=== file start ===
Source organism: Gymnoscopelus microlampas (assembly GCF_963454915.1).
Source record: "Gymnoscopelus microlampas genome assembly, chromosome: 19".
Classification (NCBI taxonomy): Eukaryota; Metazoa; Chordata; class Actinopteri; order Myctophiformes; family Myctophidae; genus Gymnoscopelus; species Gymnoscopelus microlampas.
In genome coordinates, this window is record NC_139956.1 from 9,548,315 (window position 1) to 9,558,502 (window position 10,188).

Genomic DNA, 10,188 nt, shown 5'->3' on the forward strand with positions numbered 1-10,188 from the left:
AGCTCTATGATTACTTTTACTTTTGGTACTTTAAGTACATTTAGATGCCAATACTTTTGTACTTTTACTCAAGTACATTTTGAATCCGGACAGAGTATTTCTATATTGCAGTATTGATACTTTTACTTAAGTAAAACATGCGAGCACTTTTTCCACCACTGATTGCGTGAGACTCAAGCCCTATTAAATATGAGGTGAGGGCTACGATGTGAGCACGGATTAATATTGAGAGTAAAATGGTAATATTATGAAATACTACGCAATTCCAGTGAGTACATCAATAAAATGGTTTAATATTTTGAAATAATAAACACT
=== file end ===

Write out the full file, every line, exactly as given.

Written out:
Source organism: Gymnoscopelus microlampas (assembly GCF_963454915.1).
Source record: "Gymnoscopelus microlampas genome assembly, chromosome: 19".
Classification (NCBI taxonomy): Eukaryota; Metazoa; Chordata; class Actinopteri; order Myctophiformes; family Myctophidae; genus Gymnoscopelus; species Gymnoscopelus microlampas.
In genome coordinates, this window is record NC_139956.1 from 9,548,315 (window position 1) to 9,558,502 (window position 10,188).

Genomic DNA, 10,188 nt, shown 5'->3' on the forward strand with positions numbered 1-10,188 from the left:
AGCTCTATGATTACTTTTACTTTTGGTACTTTAAGTACATTTAGATGCCAATACTTTTGTACTTTTACTCAAGTACATTTTGAATCCGGACAGAGTATTTCTATATTGCAGTATTGATACTTTTACTTAAGTAAAACATGCGAGCACTTTTTCCACCACTGATTGCGTGAGACTCAAGCCCTATTAAATATGAGGTGAGGGCTACGATGTGAGCACGGATTAATATTGAGAGTAAAATGGTAATATTATGAAATACTACGCAATTCCAGTGAGTACATCAATAAAATGGTTTAATATTTTGAAATAATAAACACT